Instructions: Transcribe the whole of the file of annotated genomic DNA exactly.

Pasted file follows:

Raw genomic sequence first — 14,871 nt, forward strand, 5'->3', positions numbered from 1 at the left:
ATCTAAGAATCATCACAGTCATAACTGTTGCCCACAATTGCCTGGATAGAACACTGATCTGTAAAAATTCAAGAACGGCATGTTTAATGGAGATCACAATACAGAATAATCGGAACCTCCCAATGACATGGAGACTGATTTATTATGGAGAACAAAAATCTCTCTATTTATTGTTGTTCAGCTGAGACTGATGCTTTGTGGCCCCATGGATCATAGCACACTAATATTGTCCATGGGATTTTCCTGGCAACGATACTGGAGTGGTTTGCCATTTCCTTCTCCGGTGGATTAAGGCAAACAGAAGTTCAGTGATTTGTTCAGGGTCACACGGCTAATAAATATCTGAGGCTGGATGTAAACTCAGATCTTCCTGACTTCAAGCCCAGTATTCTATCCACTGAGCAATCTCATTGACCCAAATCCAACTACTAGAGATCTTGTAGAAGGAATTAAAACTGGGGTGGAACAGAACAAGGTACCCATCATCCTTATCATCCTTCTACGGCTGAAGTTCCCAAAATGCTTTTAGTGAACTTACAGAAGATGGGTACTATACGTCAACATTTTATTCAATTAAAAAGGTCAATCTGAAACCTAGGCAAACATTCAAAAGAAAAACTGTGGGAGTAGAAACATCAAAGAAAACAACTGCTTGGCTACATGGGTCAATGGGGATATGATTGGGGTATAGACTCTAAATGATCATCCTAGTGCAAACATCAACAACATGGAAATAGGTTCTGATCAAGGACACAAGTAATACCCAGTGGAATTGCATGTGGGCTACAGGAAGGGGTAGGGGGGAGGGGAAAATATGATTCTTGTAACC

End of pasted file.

Raw genomic sequence first — 14,871 nt, forward strand, 5'->3', positions numbered from 1 at the left:
ATCTAAGAATCATCACAGTCATAACTGTTGCCCACAATTGCCTGGATAGAACACTGATCTGTAAAAATTCAAGAACGGCATGTTTAATGGAGATCACAATACAGAATAATCGGAACCTCCCAATGACATGGAGACTGATTTATTATGGAGAACAAAAATCTCTCTATTTATTGTTGTTCAGCTGAGACTGATGCTTTGTGGCCCCATGGATCATAGCACACTAATATTGTCCATGGGATTTTCCTGGCAACGATACTGGAGTGGTTTGCCATTTCCTTCTCCGGTGGATTAAGGCAAACAGAAGTTCAGTGATTTGTTCAGGGTCACACGGCTAATAAATATCTGAGGCTGGATGTAAACTCAGATCTTCCTGACTTCAAGCCCAGTATTCTATCCACTGAGCAATCTCATTGACCCAAATCCAACTACTAGAGATCTTGTAGAAGGAATTAAAACTGGGGTGGAACAGAACAAGGTACCCATCATCCTTATCATCCTTCTACGGCTGAAGTTCCCAAAATGCTTTTAGTGAACTTACAGAAGATGGGTACTATACGTCAACATTTTATTCAATTAAAAAGGTCAATCTGAAACCTAGGCAAACATTCAAAAGAAAAACTGTGGGAGTAGAAACATCAAAGAAAACAACTGCTTGGCTACATGGGTCAATGGGGATATGATTGGGGTATAGACTCTAAATGATCATCCTAGTGCAAACATCAACAACATGGAAATAGGTTCTGATCAAGGACACAAGTAATACCCAGTGGAATTGCATGTGGGCTACAGGAAGGGGTAGGGGGGAGGGGAAAATATGATTCTTGTAACC